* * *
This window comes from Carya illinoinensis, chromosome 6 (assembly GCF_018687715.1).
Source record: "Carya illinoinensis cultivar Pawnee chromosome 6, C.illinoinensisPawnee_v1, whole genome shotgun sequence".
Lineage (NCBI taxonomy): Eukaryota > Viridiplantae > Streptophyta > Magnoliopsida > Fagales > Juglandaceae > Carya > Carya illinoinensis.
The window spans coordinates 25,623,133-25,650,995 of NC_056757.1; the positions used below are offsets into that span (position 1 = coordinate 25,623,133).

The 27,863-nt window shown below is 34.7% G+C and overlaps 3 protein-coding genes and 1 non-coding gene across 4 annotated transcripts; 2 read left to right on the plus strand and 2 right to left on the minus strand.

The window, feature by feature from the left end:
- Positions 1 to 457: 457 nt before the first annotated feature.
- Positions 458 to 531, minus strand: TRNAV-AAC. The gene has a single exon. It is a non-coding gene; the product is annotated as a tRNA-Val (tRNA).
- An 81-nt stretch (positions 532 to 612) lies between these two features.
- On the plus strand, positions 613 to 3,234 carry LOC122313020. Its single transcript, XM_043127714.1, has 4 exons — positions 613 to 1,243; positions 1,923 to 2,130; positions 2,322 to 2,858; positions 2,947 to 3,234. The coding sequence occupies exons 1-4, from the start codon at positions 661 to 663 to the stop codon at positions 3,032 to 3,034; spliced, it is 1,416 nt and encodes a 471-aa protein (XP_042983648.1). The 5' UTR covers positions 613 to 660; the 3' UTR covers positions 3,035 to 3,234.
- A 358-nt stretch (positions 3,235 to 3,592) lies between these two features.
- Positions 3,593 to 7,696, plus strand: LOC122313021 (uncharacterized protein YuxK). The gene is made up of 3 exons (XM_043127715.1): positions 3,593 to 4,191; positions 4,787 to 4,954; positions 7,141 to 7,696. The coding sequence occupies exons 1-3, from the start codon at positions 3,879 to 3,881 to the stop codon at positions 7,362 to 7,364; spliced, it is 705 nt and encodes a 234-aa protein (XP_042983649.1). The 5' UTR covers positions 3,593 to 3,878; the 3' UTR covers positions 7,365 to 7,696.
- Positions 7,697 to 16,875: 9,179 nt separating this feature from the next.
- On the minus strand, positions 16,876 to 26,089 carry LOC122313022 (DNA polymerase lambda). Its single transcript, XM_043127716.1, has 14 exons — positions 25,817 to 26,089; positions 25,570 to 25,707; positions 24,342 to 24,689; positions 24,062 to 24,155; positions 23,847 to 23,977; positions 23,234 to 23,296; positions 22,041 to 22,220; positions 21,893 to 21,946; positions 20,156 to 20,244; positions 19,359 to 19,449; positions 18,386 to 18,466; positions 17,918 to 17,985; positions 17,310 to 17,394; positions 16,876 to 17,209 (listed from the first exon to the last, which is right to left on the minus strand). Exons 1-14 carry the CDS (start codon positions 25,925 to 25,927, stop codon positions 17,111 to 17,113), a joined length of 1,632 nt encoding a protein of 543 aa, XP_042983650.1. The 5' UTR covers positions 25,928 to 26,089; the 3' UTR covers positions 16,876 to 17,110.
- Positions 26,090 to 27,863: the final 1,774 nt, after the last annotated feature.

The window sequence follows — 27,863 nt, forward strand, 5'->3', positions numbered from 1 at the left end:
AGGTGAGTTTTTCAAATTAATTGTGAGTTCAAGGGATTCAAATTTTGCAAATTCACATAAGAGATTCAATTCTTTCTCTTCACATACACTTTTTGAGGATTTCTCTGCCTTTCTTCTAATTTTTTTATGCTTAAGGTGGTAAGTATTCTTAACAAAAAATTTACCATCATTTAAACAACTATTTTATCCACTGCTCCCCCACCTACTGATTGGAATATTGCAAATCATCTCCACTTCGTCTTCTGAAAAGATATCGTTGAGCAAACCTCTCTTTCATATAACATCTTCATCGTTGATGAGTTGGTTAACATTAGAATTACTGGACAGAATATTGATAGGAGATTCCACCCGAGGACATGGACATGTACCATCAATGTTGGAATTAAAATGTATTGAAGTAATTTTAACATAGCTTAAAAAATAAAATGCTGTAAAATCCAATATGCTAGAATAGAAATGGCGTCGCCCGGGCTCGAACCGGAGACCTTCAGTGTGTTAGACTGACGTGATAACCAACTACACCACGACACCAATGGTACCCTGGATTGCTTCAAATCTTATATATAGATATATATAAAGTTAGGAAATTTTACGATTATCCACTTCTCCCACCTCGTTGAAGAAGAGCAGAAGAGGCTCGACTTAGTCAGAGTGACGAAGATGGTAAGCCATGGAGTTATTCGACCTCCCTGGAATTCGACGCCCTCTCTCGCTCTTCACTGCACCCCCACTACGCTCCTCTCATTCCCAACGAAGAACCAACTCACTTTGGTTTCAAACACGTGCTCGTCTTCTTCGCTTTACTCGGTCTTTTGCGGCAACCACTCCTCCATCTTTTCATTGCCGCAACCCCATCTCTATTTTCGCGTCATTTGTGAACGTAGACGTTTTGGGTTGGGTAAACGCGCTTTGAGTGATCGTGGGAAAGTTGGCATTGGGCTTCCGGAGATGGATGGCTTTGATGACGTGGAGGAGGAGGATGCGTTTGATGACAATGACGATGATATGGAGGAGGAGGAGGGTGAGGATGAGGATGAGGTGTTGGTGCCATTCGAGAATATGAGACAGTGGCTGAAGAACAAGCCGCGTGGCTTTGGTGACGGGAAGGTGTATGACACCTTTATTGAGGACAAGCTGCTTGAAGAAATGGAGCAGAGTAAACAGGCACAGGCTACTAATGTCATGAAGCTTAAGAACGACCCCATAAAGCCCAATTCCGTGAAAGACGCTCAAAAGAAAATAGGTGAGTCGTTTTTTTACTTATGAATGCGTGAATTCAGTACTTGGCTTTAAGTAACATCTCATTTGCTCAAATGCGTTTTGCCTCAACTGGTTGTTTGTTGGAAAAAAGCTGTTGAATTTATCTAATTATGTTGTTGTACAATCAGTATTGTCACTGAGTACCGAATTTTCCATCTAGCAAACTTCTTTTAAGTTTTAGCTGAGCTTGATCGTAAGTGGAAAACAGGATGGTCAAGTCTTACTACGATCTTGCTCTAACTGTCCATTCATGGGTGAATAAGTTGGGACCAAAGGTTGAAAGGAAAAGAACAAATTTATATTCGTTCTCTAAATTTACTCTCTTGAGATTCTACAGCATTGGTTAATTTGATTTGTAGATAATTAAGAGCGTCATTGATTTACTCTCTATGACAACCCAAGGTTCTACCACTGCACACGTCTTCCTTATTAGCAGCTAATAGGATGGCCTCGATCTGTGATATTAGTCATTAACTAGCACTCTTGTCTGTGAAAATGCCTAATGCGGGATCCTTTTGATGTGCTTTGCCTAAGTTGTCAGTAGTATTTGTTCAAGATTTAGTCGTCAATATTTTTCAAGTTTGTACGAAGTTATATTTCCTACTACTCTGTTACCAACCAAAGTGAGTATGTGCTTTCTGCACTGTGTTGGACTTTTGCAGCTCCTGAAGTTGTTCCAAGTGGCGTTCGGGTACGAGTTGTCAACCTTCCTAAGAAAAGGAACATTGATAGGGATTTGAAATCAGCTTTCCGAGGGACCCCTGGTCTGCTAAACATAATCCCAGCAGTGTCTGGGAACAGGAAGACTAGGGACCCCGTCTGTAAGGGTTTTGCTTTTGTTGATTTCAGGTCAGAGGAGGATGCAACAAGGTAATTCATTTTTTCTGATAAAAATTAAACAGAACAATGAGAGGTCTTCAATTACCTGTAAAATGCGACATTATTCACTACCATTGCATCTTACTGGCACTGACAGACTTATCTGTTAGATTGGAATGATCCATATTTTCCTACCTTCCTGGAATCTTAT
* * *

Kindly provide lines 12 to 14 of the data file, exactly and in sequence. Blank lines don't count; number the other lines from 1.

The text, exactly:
- Positions 3,593 to 7,696, plus strand: LOC122313021 (uncharacterized protein YuxK). The gene is made up of 3 exons (XM_043127715.1): positions 3,593 to 4,191; positions 4,787 to 4,954; positions 7,141 to 7,696. The coding sequence occupies exons 1-3, from the start codon at positions 3,879 to 3,881 to the stop codon at positions 7,362 to 7,364; spliced, it is 705 nt and encodes a 234-aa protein (XP_042983649.1). The 5' UTR covers positions 3,593 to 3,878; the 3' UTR covers positions 7,365 to 7,696.
- Positions 7,697 to 16,875: 9,179 nt separating this feature from the next.
- On the minus strand, positions 16,876 to 26,089 carry LOC122313022 (DNA polymerase lambda). Its single transcript, XM_043127716.1, has 14 exons — positions 25,817 to 26,089; positions 25,570 to 25,707; positions 24,342 to 24,689; positions 24,062 to 24,155; positions 23,847 to 23,977; positions 23,234 to 23,296; positions 22,041 to 22,220; positions 21,893 to 21,946; positions 20,156 to 20,244; positions 19,359 to 19,449; positions 18,386 to 18,466; positions 17,918 to 17,985; positions 17,310 to 17,394; positions 16,876 to 17,209 (listed from the first exon to the last, which is right to left on the minus strand). Exons 1-14 carry the CDS (start codon positions 25,925 to 25,927, stop codon positions 17,111 to 17,113), a joined length of 1,632 nt encoding a protein of 543 aa, XP_042983650.1. The 5' UTR covers positions 25,928 to 26,089; the 3' UTR covers positions 16,876 to 17,110.